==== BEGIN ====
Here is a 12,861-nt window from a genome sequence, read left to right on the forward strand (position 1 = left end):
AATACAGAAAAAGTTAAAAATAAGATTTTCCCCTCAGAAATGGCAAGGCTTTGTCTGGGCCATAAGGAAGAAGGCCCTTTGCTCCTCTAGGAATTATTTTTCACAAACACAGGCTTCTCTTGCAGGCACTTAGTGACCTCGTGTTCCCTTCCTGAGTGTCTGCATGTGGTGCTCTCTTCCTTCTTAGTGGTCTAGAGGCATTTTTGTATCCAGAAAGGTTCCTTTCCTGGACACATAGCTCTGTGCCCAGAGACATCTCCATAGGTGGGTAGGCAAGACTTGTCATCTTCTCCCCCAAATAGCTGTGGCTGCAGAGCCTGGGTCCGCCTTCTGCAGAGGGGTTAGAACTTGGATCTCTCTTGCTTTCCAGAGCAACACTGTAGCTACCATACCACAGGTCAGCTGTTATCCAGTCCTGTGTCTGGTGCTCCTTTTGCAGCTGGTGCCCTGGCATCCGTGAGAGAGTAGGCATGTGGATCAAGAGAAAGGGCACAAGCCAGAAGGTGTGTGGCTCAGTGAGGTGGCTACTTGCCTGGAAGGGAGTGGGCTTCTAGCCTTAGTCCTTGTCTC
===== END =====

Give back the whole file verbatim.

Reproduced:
Here is a 12,861-nt window from a genome sequence, read left to right on the forward strand (position 1 = left end):
AATACAGAAAAAGTTAAAAATAAGATTTTCCCCTCAGAAATGGCAAGGCTTTGTCTGGGCCATAAGGAAGAAGGCCCTTTGCTCCTCTAGGAATTATTTTTCACAAACACAGGCTTCTCTTGCAGGCACTTAGTGACCTCGTGTTCCCTTCCTGAGTGTCTGCATGTGGTGCTCTCTTCCTTCTTAGTGGTCTAGAGGCATTTTTGTATCCAGAAAGGTTCCTTTCCTGGACACATAGCTCTGTGCCCAGAGACATCTCCATAGGTGGGTAGGCAAGACTTGTCATCTTCTCCCCCAAATAGCTGTGGCTGCAGAGCCTGGGTCCGCCTTCTGCAGAGGGGTTAGAACTTGGATCTCTCTTGCTTTCCAGAGCAACACTGTAGCTACCATACCACAGGTCAGCTGTTATCCAGTCCTGTGTCTGGTGCTCCTTTTGCAGCTGGTGCCCTGGCATCCGTGAGAGAGTAGGCATGTGGATCAAGAGAAAGGGCACAAGCCAGAAGGTGTGTGGCTCAGTGAGGTGGCTACTTGCCTGGAAGGGAGTGGGCTTCTAGCCTTAGTCCTTGTCTC